There was a choice of which smooth hydrangea cultivars to use. The biggest determining factor was which plants looked the healthiest at the nursery where I bought them. Although smooth hydrangeas are extremely tough, taking both dry and wet soils, clay, drought, heat, shade, rocky soil, and almost anything else you can throw at them, I have found them difficult to establish if you don’t start with vigorous specimens. There are two pink-flowered cultivars: ‘Bella Anna’ and ‘Invincibelle Spirit’, which has been on the market longer. I have been told that ‘Belle Anna’ is an improvement on ‘Invicibelle Spirtit’, but the plants looked weaker and I don’t think you can improve on the ‘Invincibelle Spirit’ specimens at CMBG in the photo above.

20120725-113851.jpg‘Incrediball’ smooth hydrangea at CMBG

For the white smooth hydrangeas, I had a choice of tried-and-true ‘Annabelle’ and an improved version called ‘Incrediball’, which has even larger, to 12″, globular flowers. Although I wasn’t after larger flowers, I chose ‘Incrediball’ because the flowers are whiter than ‘Annabelle’, which has some lime in it, and because ‘Incrediball’s’ stems have been selected for thickness to avoid flopping when it rains.

20120725-120518.jpg‘Invincibelle Spirit’ and ‘Incrediball’ at CMBG

All the smooth hydrangea cultivars grow to around 3 to 5′ wide and 3 to 5′ tall in zones 3 to 9. They flower from June to September, but the dried flowers heads are quite beautiful through fall. They perform best in part shade, but will grow in full sun with consistent moisture. The straight species grows in full shade. They bloom on new wood so pruning in late winter is recommended to encourage vigorous new stem growth.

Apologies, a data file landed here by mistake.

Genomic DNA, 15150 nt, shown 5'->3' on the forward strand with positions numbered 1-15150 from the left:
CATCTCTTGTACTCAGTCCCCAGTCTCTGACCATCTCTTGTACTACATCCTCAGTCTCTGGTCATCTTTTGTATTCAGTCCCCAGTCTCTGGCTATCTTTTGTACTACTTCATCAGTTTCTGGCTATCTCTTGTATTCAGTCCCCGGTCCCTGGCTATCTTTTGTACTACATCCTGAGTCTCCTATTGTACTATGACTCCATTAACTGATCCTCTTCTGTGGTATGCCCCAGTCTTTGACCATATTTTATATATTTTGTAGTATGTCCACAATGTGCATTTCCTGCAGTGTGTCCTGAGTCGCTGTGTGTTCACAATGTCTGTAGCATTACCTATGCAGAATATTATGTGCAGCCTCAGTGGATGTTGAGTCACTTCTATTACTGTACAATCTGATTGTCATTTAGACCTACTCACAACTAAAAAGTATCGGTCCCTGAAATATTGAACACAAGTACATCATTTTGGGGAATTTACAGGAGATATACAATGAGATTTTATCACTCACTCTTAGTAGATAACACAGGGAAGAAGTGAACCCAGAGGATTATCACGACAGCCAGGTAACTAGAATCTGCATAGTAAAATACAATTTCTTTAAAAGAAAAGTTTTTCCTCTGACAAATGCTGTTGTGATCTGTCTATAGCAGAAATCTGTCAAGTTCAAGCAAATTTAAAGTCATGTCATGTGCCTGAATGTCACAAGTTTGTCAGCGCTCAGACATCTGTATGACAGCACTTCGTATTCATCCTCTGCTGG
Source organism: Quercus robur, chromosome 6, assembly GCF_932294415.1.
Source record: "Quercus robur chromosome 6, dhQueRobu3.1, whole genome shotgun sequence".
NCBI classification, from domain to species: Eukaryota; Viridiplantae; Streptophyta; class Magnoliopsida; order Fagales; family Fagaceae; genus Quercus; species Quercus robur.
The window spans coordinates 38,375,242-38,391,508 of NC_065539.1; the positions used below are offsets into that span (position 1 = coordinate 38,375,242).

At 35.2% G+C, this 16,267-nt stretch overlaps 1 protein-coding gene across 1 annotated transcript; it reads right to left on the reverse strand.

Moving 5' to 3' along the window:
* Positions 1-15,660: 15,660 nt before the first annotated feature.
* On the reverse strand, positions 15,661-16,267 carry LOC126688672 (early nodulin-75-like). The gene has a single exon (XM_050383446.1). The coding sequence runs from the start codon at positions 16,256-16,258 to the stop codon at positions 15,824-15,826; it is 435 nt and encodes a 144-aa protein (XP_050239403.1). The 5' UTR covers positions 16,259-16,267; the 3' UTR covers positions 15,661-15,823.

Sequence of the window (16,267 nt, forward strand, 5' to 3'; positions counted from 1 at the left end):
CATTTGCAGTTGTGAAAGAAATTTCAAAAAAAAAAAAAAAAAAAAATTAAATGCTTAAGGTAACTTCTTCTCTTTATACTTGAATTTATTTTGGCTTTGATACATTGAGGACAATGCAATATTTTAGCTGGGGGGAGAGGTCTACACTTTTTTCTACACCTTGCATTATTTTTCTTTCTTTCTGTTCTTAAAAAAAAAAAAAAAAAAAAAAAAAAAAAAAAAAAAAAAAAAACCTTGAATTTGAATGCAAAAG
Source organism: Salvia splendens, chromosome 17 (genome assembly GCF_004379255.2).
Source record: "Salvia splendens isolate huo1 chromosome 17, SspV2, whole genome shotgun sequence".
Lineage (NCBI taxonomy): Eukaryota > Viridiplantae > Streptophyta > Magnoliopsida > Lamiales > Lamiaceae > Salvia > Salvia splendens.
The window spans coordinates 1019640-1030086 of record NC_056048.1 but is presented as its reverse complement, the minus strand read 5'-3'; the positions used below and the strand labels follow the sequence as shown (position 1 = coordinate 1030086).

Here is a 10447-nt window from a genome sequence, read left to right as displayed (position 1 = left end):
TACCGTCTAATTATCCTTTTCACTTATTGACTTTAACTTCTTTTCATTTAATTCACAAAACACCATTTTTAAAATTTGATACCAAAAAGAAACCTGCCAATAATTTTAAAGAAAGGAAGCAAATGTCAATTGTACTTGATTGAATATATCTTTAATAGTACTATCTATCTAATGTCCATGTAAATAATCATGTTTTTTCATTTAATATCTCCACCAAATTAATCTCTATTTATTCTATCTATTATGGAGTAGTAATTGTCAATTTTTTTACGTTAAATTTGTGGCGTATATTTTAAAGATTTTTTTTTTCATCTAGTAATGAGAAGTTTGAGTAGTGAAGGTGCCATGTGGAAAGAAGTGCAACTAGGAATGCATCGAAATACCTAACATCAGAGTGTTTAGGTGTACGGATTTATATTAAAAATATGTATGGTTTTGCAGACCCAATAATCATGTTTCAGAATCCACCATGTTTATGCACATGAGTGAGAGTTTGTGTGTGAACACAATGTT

20120725-122305.jpgMy newly planted smooth hydrangeas

As you can see from the two photos above, my new hydrangeas have been planted. I anticipate that they will fill in the whole bed and crowd out weeds. I am still working on the wall but am quite happy with it so far. I hope the trench along the front will allow us to keep the nasty, tenacious grass out of the bed. If I get really ambitious, I am going to fill the trench with mussel shells from the beach.

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This post is my second experiment with publishing a post directly from my recently acquired “new” iPad. Although it was a little easier this time and I mastered bold captions and links, I still had to call Donna in Niagara Falls to help me. I also took the final two photos with the iPad, and I think they turned out quite well. I am very impressed with the camera function on the new iPad, but you can’t truly appreciate the incredible resolution unless you have a very good screen on your computer, which I don’t. I think I would recommend an iPad just for looking at photos, that is if you can afford it. We don’t have internet access at the house in Maine so portability was a big factor for me. But the major reason I got it, 3G/4G capability is a huge disappointment, which I will explain at a later date.


Nursery Happenings: The nursery is closed until the fall. Thanks for a great spring season!